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I can still remember the first time I came across a recipe for Hummingbird Cake. I was in my early twenties at the time and tucked in the pages of Country Cakes by Bevelyn Blair was this odd, if not strange sounding, cake. I thought, “Why on earth would someone name a cake after a Hummingbird? Surely no one would put hummingbirds in a cake!” Well, I was young.

After scanning the ingredients, I was surprised by the mix of spice and tropical fruits. Somehow, that didn’t seem like a good mixture to my imagination and I never attempted to make the cake, even though it is considered a Southern classic.

Over twenty years later, and hopefully a little wiser, my mother’s impending birthday set me to thinking of something I could bake for her that would be unusual, and not just the bakes I was most familiar with. I had done a Red Velvet with her for my own birthday just two months earlier, so it seemed odd to make it again. Then it came to me, “How about a Hummingbird Cake? It might be just strange enough to be the best cake we have ever made.”

If anyone knows about my mother and I and our history of cake baking, then they also know every birthday cake ends up in the garbage can. It is as if the baking gods have it out for us when it comes to cakes and birthdays. Any other day of the year will result in a decent and quite tasty cake, everyday but for two out of the year. This time I was determined and the mysterious Hummingbird Cake would end our streak of bad luck!

I started reading through the indexes of my many recipe books and decided on the classic from Southern Living magazine. In the February 2018 edition, was the story of the cake as well as a recipe with many ingredients already in my cupboards. And definitely no hummingbirds!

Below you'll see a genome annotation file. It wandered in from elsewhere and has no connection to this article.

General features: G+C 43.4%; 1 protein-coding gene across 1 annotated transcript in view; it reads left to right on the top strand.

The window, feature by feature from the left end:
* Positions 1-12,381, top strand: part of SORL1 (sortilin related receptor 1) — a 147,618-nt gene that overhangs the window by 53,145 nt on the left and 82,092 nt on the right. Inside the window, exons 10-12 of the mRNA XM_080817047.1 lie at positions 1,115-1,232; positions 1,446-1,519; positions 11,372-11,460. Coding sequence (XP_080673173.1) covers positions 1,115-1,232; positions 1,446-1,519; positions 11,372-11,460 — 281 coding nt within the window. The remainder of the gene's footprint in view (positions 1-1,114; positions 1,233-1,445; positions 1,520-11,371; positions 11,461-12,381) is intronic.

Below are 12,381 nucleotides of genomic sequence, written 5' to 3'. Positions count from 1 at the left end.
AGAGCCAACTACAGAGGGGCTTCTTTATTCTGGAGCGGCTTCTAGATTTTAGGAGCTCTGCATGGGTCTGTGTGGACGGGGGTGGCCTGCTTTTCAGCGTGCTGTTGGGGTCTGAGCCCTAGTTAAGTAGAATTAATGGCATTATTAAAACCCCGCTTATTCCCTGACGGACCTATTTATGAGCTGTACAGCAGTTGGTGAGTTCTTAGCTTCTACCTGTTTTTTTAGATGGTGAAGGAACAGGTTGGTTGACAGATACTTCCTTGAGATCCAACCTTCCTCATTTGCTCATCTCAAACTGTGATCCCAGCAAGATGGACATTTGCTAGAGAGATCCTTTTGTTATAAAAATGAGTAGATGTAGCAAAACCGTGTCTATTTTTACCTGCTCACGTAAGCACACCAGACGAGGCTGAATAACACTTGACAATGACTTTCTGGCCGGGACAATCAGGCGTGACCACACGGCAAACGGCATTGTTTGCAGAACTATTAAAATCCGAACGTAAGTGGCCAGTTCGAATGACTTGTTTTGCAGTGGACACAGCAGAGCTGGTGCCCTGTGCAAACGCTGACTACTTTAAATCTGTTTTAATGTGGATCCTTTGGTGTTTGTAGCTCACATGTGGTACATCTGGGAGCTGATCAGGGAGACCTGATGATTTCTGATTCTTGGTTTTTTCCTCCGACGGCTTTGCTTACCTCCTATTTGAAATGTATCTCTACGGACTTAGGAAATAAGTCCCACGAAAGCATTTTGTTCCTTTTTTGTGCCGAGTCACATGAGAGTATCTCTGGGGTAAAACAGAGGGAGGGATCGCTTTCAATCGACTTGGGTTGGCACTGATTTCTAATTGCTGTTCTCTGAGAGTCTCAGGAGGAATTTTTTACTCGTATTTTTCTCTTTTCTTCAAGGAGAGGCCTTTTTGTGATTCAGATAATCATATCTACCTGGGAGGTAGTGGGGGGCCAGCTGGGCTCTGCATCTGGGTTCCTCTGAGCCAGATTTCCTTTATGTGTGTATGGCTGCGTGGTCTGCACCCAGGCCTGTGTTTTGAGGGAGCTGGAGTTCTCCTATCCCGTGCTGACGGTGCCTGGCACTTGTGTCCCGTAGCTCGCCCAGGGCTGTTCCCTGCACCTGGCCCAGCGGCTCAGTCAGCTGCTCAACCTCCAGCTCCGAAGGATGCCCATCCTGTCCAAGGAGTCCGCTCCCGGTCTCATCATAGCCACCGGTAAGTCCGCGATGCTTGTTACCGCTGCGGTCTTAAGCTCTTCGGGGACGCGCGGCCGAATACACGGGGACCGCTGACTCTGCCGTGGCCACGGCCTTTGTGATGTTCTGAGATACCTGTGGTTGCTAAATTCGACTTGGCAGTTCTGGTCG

The story in Southern Living credits Mrs. L.H. Wiggins of Greensboro, NC as having submitted the recipe for the magazine in 1978. It is the recipe we all know and follow as the true Hummingbird Cake. But as I was researching further into the cakes’ history, I found that not only can the roots of the recipe be traced back to Jamaica and part of a press package advertising Jamaica tourism, but the cake itself has many variations and is known by a different name.

low angle photography of coconut trees
Photo by Michelle Clement on

Doctor Bird Cake as it is called in Jamaica, began as a type of fluted, bundt cake without frosting. It was named after the national bird of Jamaica, the Red-Billed Streamertail Hummingbird. Jamaicans refer to the bird as Doctor Bird as its black crest and long black streamer like tail feather resemble the top hat and long, tailed coats worn by doctors of days long gone by. Another version states the bird is called the Doctor Bird as it lances flowers with its bill to savor the nectar. 

The bird is revered not only for its beauty, but for its history as well. The first people of Jamaica, the Arawaks, believed the bird possesed magical powers. They called it the ‘God bird,’ because they considered the bird to be the reincarnation of dead souls. The bird has been written about in many Jamaican folk songs, one with lyrics, “Doctor bird, a cunny bud, hard bud fe dead.” The translation reads, “It is a clever bird which cannot be easily killed.”

The recipe has changed only slightly since it was first introduced to American’s back in the 60’s, but one thing has remained and that is the cake’s moistness and delectable flavor. It is truly unique as the bird it was named for. Here is the recipe submitted by Mrs. Wiggins so long ago.

Hummingbird Cake




2 cups all-purpose flour

2 cups granulated sugar

1 tsp. salt

1 tsp. baking soda

1 tsp. cinnamon

3 large eggs, beaten